Best of 2013 Mixtape by Jarrod Dean / Don’t Look


Earlier this year we introduced Jarrod Dean aka Don’t Look, an intriguing 17 yr-old DJ and Producer who makes, mixes and manipulates music and sound into unsettling but thoroughly engaging DJ sets, soundscapes, EPs and mixtapes.


For New Year’s Eve 2013, Jarrod has made a brand new playlist for us, this time serving up a pleasingly industrial alternative to the usual end of year countdown ‘hit’ records. Enjoy.


2013 is quickly drawing to a close, and blogs, magazines and critics from every corner of the internet are posting their album of the year rankings. As is the annual tradition. Lists are dull and grating, especially when the majority contain the same undeserved Vampire Weekend and Arcade Fire albums, so I thought I’d celebrate this years’ musical accomplishments with a mix instead. Through Noise, Jungle, Grime, Techno and several other mishmashes of genres, here are 20 of my favourite tunes from the last 12 months presented in a half-hour set. – Jarrod Dean / Don’t Look





Cut Hands – Madwoman
Perc & Truss – Spiker
Akkord – Navigate
Mumdance & Logos – Truth
Etch – Lost Methods
Wen – Spark It
Emptyset – Fragment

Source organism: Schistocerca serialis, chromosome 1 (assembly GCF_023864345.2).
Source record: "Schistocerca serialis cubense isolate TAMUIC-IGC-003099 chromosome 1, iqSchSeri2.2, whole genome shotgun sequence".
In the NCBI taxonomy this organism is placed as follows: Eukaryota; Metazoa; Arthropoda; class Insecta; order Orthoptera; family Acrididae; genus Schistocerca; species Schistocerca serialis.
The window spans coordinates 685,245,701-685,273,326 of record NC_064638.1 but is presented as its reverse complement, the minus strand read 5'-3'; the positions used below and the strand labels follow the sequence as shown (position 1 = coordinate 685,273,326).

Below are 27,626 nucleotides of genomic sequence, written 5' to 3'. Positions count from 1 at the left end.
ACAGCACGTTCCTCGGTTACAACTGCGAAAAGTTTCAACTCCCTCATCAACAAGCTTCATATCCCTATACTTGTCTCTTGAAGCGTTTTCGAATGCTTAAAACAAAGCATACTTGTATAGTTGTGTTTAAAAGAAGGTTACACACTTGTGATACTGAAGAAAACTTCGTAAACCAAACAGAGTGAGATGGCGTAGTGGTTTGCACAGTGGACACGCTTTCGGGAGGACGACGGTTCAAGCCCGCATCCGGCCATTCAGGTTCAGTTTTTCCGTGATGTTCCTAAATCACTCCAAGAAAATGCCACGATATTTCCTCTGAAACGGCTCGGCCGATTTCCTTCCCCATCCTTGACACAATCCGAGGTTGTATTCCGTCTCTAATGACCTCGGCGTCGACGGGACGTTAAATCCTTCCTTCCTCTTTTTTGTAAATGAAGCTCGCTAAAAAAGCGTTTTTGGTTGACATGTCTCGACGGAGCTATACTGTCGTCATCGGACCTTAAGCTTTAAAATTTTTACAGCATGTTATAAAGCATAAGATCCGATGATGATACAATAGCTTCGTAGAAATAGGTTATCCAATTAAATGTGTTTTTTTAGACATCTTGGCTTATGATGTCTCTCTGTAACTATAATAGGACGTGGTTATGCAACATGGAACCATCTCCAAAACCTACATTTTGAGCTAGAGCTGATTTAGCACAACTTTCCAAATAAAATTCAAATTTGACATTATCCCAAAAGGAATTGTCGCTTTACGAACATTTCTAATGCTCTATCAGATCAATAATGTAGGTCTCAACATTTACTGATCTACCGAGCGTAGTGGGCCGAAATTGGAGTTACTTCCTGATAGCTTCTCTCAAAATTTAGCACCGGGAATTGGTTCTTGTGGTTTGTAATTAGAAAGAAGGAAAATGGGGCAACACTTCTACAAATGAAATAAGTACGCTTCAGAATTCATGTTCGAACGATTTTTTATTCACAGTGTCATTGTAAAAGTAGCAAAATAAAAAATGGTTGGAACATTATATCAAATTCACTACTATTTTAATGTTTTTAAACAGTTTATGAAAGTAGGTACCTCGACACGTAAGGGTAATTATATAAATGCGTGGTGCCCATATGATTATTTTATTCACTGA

Mincemeat or Tenspeed – Drooman
Pete Swanson – Grounds For Arrest
Anne-James Chaton – Évenément27
Ango – Smile XXL
Walton – Baby
Bambounou – Brim
Swifta Beater – Food Move
Mala – Changes (Harmonimix)
Ekoplekz – Probic Vent
Blank Banshee – Metal Rain
John Cohen – Sweet Tester
Young Echo – Umoja
Special Request – Capsules



Sampling, Copyright and the Amen Break


This 18-minute video essay relates the history of the ‘amen break’ — the 6 second drum sample that formed the basis for most jungle music, and continued to be used in experimental drum and bass. But what makes this documentary so fascinating, and relevant for people who have no interest in jungle, is the way Nate Harrison uses the story to argue that ‘over-protecting intellectual property is just as harmful as under-protecting it.’ In other words, culture is more productive and varied when copyright laws fail to prevent elements of the past entering the public domain. The video is from 2004 but seems to have lost none of its relevance.